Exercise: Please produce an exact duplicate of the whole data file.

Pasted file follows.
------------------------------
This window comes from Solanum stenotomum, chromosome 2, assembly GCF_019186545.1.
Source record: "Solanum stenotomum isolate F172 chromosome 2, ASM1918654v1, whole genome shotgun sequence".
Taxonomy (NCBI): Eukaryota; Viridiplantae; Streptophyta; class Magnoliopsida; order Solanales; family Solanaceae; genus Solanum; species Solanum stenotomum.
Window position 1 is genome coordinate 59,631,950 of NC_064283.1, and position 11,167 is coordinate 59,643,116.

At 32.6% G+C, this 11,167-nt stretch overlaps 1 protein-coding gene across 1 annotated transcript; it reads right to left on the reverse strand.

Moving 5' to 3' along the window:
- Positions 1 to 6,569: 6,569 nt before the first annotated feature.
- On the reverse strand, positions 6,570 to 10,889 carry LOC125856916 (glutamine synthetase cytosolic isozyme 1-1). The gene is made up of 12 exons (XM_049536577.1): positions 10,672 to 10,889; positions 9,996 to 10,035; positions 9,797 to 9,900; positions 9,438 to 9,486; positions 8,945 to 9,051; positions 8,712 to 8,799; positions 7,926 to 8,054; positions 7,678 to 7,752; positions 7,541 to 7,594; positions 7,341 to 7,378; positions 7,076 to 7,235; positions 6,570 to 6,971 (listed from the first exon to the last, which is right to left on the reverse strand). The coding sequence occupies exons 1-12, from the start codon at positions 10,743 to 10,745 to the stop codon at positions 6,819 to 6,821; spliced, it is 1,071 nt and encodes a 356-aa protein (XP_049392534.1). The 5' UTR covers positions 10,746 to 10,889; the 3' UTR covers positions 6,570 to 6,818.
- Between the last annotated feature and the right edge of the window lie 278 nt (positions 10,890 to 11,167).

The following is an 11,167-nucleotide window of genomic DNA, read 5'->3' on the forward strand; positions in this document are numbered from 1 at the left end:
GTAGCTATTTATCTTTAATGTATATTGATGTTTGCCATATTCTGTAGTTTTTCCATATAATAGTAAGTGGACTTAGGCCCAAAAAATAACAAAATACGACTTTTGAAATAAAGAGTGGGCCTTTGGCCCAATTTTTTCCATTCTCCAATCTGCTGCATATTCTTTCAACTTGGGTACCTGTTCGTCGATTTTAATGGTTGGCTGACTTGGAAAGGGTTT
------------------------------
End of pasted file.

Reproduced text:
This window comes from Solanum stenotomum, chromosome 2, assembly GCF_019186545.1.
Source record: "Solanum stenotomum isolate F172 chromosome 2, ASM1918654v1, whole genome shotgun sequence".
Taxonomy (NCBI): Eukaryota; Viridiplantae; Streptophyta; class Magnoliopsida; order Solanales; family Solanaceae; genus Solanum; species Solanum stenotomum.
Window position 1 is genome coordinate 59,631,950 of NC_064283.1, and position 11,167 is coordinate 59,643,116.

At 32.6% G+C, this 11,167-nt stretch overlaps 1 protein-coding gene across 1 annotated transcript; it reads right to left on the reverse strand.

Moving 5' to 3' along the window:
- Positions 1 to 6,569: 6,569 nt before the first annotated feature.
- On the reverse strand, positions 6,570 to 10,889 carry LOC125856916 (glutamine synthetase cytosolic isozyme 1-1). The gene is made up of 12 exons (XM_049536577.1): positions 10,672 to 10,889; positions 9,996 to 10,035; positions 9,797 to 9,900; positions 9,438 to 9,486; positions 8,945 to 9,051; positions 8,712 to 8,799; positions 7,926 to 8,054; positions 7,678 to 7,752; positions 7,541 to 7,594; positions 7,341 to 7,378; positions 7,076 to 7,235; positions 6,570 to 6,971 (listed from the first exon to the last, which is right to left on the reverse strand). The coding sequence occupies exons 1-12, from the start codon at positions 10,743 to 10,745 to the stop codon at positions 6,819 to 6,821; spliced, it is 1,071 nt and encodes a 356-aa protein (XP_049392534.1). The 5' UTR covers positions 10,746 to 10,889; the 3' UTR covers positions 6,570 to 6,818.
- Between the last annotated feature and the right edge of the window lie 278 nt (positions 10,890 to 11,167).

The following is an 11,167-nucleotide window of genomic DNA, read 5'->3' on the forward strand; positions in this document are numbered from 1 at the left end:
GTAGCTATTTATCTTTAATGTATATTGATGTTTGCCATATTCTGTAGTTTTTCCATATAATAGTAAGTGGACTTAGGCCCAAAAAATAACAAAATACGACTTTTGAAATAAAGAGTGGGCCTTTGGCCCAATTTTTTCCATTCTCCAATCTGCTGCATATTCTTTCAACTTGGGTACCTGTTCGTCGATTTTAATGGTTGGCTGACTTGGAAAGGGTTT